Republicans now control the White House and both houses of Congress, but the North Carolina ruling puts Republican congressional districts at risk in the 2018 election.
The U.S. Supreme Court last June upheld a lower court's ruling that Republican lawmakers in North Carolina had mapped state legislative districts in a way that diluted the clout of black voters.
Gerrymandering has drawn opposition from both sides of the political aisle.
The day before the judges' ruling in Philadelphia, a panel of federal judges in North Carolina ruled that state's congressional map unconstitutional and ordered the Legislature to redraw it this month.
The plaintiffs can appeal the decision to the U.S. Supreme Court.
For Mattingly, Tuesday's ruling was "an important step in the conversation" about the use of mathematics to illuminate such problems.
The judges agreed the current map violated the Equal Protection clauses of the Constitution. One notable feature of the district's border is how it snakes around the 4th District to the east.
The group of Democratic voters is planning to appeal the ruling.
Year-old Texas church massacre victim finally gets to go home
Ryland Ward, 6, a survivor of the Sutherland Springs church shooting, rides home in a fire department truck on January 11, 2018. Some members of the Sutherland Springs community welcomed Ryland home as he passed through town on the fire truck.
The deadline is important because candidates for the November congressional elections begin filing for the primaries on February 12.
A majority of the judges also agreed on January 9 they would hire a redistricting expert to draw replacement boundaries if the state legislature won't. "A gerrymander is by definition and common understanding a strange-looking monster drawing", North Carolina GOP Chairman Robin Hayes said in a statement. The city of Asheville saw the biggest change during the redistricting the court just rejected.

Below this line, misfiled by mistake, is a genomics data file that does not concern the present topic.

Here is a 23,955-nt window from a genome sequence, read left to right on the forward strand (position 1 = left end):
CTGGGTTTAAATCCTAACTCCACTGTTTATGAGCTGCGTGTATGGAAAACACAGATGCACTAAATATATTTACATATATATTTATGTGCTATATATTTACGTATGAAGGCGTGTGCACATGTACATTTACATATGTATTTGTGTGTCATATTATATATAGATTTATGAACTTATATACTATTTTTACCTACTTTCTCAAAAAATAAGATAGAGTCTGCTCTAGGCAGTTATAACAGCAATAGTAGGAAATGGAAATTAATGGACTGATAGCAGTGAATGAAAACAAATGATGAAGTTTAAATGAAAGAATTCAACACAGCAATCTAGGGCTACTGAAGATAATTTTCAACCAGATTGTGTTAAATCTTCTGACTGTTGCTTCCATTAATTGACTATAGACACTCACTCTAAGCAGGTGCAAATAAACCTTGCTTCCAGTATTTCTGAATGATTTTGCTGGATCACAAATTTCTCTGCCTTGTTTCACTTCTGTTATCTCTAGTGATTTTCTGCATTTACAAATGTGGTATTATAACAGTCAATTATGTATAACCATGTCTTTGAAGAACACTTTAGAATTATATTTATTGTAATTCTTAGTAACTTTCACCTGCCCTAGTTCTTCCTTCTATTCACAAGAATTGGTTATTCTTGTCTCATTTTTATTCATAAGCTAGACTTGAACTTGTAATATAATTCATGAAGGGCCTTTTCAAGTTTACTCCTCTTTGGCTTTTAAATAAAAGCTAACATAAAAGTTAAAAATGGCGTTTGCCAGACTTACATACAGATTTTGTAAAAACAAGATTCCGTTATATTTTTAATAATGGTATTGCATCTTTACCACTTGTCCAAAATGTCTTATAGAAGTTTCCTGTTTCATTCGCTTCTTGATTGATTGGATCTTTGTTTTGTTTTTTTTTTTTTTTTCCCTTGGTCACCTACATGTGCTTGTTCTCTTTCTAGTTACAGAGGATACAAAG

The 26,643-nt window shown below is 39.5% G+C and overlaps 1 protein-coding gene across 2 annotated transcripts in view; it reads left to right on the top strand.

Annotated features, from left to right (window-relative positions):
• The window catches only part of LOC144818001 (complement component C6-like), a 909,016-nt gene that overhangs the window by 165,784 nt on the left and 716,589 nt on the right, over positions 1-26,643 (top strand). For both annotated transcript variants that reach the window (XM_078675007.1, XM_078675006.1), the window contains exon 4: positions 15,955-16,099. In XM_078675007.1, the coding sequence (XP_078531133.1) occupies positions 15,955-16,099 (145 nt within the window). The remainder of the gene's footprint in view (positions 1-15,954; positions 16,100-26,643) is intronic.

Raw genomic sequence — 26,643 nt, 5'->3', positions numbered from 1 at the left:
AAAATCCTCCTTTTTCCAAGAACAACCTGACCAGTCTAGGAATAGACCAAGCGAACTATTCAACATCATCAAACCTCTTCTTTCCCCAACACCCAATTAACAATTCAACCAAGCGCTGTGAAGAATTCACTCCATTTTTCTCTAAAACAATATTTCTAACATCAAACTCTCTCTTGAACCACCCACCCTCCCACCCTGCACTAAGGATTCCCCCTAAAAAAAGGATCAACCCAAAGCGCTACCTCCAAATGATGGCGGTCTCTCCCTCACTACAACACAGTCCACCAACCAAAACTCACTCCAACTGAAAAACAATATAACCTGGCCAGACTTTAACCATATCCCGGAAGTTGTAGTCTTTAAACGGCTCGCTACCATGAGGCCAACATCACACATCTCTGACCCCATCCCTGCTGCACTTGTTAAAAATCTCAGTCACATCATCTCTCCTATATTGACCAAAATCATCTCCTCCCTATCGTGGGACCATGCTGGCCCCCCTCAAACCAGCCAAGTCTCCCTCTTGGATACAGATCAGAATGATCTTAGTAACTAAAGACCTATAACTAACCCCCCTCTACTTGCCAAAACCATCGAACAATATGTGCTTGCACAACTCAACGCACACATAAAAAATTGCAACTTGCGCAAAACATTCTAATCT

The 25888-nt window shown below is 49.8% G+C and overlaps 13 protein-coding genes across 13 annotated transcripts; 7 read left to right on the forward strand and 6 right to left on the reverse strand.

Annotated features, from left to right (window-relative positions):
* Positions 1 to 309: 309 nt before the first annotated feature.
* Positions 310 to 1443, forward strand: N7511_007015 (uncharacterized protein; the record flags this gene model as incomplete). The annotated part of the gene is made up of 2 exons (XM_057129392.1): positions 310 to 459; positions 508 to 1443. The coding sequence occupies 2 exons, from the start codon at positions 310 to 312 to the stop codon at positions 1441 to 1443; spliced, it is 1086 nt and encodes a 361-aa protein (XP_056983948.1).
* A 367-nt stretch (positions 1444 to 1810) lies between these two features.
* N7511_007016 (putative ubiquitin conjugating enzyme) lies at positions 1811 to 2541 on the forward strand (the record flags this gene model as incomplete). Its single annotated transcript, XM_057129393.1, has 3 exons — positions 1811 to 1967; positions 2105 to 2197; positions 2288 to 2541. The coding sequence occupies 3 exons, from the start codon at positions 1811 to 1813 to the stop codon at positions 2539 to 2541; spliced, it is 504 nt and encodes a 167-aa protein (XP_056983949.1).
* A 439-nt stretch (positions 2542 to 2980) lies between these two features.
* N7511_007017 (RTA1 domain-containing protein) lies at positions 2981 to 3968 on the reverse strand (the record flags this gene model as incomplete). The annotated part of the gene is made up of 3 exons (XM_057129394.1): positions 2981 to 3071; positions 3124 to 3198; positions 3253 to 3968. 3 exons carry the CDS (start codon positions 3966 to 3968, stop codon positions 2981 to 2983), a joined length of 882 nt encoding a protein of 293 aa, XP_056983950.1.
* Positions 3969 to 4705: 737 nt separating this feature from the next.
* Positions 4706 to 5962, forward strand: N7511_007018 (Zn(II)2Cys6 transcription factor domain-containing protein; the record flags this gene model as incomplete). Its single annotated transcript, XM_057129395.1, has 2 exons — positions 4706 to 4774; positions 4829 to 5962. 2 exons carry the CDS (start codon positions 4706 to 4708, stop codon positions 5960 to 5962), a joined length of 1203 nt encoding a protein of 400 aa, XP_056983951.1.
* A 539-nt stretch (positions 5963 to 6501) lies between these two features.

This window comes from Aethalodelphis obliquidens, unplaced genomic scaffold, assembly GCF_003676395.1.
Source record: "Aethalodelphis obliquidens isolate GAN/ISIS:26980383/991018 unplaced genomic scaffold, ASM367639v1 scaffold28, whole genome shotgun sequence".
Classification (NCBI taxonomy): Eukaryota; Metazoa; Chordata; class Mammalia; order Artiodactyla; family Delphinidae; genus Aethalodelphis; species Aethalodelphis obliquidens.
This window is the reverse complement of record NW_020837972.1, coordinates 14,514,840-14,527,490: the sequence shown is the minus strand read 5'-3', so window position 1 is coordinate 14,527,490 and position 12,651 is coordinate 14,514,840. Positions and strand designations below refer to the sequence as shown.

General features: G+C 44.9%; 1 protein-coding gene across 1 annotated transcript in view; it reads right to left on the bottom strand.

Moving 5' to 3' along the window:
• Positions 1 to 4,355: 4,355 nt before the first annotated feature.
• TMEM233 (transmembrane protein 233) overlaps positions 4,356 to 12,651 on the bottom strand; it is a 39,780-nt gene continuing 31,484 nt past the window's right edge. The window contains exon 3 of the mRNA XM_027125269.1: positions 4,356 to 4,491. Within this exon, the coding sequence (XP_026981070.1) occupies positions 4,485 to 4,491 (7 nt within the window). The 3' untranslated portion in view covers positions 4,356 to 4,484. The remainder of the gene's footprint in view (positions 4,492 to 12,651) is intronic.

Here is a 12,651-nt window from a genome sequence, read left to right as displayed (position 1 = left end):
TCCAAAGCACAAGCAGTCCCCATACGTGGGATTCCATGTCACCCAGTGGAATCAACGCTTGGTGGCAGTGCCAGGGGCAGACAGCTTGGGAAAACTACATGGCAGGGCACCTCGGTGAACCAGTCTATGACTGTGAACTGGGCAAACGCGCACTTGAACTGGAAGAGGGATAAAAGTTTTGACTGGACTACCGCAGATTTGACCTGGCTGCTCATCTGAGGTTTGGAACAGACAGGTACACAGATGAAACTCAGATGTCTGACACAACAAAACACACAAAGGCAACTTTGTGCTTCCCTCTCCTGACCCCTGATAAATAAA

Osteen pointed to comments from Tom Hofeller, a go-to mapmaker for Republicans in North Carolina and other states, who acknowledged efforts "to minimize the number of districts in which Democrats would have an opportunity to elect a Democratic candidate".
If they can not agree, as the failed to in the Covington case, the court will appoint its own expert.
"T$3 he 2016 Plan's demonstrated partisan favoritism", the court concluded, "simply is not authorized by the Elections Clause".
Meanwhile, the ruling puts Republicans in a tight spot. Pennsylvania's Supreme Court will soon rule on whether the GOP unconstitutionally gerrymandered congressional districts in the Keystone State.
J. Michael Bitzer, a professor of political science at Catawba College near Charlotte, told The New York Times that new maps could give some political "hope" to Democrats in time for the midterm elections this year. But there's no question new maps would also leave candidates scrambling, especially Republican incumbents who previously won by less than comfortable margins and Democratic challengers with less name recognition.
"None of them emphasizes district shapes", he said. "You know, the people ought to pick their politicians".